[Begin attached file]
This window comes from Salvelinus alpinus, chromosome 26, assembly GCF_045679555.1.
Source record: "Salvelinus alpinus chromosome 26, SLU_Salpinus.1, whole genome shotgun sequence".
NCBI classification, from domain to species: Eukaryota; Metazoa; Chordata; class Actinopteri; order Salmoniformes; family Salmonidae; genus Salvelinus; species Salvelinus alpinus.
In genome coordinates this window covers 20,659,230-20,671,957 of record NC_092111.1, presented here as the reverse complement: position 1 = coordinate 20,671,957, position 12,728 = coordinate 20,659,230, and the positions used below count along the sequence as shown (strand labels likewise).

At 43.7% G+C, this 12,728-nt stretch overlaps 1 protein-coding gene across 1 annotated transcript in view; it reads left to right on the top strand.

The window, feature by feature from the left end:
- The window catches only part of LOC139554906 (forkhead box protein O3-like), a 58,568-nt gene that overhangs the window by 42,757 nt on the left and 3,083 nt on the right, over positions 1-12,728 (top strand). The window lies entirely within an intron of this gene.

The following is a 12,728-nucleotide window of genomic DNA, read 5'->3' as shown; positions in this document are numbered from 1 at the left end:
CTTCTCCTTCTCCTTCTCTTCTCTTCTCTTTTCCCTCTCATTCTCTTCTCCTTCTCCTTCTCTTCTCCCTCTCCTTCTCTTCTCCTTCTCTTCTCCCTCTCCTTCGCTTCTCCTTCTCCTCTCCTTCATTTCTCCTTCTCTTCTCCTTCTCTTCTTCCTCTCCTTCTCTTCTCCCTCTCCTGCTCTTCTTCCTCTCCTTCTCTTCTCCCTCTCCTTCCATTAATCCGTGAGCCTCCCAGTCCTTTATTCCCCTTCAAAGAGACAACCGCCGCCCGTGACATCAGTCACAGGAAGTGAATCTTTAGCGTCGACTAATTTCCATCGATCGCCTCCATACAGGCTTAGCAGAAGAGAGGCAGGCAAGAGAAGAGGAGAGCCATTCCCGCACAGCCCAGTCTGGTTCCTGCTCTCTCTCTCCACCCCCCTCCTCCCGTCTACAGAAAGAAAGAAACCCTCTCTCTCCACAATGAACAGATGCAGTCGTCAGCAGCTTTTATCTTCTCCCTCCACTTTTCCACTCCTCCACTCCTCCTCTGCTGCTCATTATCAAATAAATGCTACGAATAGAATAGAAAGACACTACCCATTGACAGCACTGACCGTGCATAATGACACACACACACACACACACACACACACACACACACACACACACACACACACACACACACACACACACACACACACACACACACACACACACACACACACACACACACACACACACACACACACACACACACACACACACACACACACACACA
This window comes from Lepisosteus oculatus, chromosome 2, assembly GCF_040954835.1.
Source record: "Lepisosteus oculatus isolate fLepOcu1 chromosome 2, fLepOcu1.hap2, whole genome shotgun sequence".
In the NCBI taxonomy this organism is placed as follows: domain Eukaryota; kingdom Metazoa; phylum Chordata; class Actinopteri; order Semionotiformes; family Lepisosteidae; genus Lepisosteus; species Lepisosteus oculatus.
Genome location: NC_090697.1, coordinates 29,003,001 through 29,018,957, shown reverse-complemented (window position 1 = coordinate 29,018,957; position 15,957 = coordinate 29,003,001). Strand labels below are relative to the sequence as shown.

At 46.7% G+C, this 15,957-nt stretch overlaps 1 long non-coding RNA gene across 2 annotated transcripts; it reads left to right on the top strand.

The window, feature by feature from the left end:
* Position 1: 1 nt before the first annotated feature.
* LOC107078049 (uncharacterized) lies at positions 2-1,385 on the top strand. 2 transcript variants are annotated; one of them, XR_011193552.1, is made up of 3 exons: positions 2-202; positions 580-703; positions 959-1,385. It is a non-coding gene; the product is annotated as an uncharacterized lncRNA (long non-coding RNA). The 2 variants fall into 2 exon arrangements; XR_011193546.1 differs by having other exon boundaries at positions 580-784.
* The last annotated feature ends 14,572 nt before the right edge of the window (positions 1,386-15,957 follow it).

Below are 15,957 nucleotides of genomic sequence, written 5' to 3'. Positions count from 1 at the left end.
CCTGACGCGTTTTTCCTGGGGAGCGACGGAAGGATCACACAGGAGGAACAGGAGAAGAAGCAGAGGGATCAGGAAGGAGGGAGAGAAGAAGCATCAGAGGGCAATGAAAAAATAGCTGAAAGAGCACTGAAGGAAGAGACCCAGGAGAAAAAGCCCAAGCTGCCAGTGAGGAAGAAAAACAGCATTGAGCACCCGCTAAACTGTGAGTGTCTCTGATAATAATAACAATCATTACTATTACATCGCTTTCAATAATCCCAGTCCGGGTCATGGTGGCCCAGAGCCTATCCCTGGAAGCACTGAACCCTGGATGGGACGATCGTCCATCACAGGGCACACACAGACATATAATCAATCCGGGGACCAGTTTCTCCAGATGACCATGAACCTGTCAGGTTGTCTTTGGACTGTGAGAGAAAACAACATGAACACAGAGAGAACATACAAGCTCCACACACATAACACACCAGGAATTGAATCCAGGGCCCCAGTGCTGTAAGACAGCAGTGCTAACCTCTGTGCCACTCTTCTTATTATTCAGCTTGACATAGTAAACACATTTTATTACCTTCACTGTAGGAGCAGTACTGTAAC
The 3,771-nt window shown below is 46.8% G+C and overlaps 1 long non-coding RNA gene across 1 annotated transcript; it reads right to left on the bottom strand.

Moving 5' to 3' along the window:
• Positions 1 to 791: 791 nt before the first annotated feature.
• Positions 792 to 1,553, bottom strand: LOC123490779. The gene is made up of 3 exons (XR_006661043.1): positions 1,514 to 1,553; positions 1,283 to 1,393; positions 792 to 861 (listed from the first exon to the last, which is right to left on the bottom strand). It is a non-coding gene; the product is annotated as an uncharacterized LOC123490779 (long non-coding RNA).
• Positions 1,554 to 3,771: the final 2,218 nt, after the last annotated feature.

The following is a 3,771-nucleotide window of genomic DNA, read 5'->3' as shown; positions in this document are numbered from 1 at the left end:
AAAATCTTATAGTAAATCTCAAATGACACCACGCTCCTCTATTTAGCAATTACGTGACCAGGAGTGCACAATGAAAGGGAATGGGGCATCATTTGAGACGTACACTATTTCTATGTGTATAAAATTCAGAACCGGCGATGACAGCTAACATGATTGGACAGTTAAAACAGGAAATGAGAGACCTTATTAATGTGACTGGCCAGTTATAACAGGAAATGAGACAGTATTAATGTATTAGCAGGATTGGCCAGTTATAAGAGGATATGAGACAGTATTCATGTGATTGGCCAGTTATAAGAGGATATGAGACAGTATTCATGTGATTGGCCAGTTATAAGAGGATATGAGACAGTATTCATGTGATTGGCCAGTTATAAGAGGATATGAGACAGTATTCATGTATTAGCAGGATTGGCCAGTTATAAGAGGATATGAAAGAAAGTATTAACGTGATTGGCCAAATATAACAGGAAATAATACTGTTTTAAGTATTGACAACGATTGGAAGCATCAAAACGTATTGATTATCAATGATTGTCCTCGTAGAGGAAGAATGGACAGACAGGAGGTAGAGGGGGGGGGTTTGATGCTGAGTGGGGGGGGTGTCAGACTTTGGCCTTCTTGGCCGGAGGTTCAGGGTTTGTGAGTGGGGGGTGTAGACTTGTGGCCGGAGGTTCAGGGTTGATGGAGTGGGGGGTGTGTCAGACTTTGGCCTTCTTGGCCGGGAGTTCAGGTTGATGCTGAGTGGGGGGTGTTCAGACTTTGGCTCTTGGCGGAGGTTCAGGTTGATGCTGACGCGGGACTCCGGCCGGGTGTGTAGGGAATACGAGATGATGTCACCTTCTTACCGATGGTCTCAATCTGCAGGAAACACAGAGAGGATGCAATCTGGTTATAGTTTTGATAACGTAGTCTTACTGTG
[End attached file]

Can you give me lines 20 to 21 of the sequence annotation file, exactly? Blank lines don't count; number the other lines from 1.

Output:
CCTGACGCGTTTTTCCTGGGGAGCGACGGAAGGATCACACAGGAGGAACAGGAGAAGAAGCAGAGGGATCAGGAAGGAGGGAGAGAAGAAGCATCAGAGGGCAATGAAAAAATAGCTGAAAGAGCACTGAAGGAAGAGACCCAGGAGAAAAAGCCCAAGCTGCCAGTGAGGAAGAAAAACAGCATTGAGCACCCGCTAAACTGTGAGTGTCTCTGATAATAATAACAATCATTACTATTACATCGCTTTCAATAATCCCAGTCCGGGTCATGGTGGCCCAGAGCCTATCCCTGGAAGCACTGAACCCTGGATGGGACGATCGTCCATCACAGGGCACACACAGACATATAATCAATCCGGGGACCAGTTTCTCCAGATGACCATGAACCTGTCAGGTTGTCTTTGGACTGTGAGAGAAAACAACATGAACACAGAGAGAACATACAAGCTCCACACACATAACACACCAGGAATTGAATCCAGGGCCCCAGTGCTGTAAGACAGCAGTGCTAACCTCTGTGCCACTCTTCTTATTATTCAGCTTGACATAGTAAACACATTTTATTACCTTCACTGTAGGAGCAGTACTGTAAC
The 3,771-nt window shown below is 46.8% G+C and overlaps 1 long non-coding RNA gene across 1 annotated transcript; it reads right to left on the bottom strand.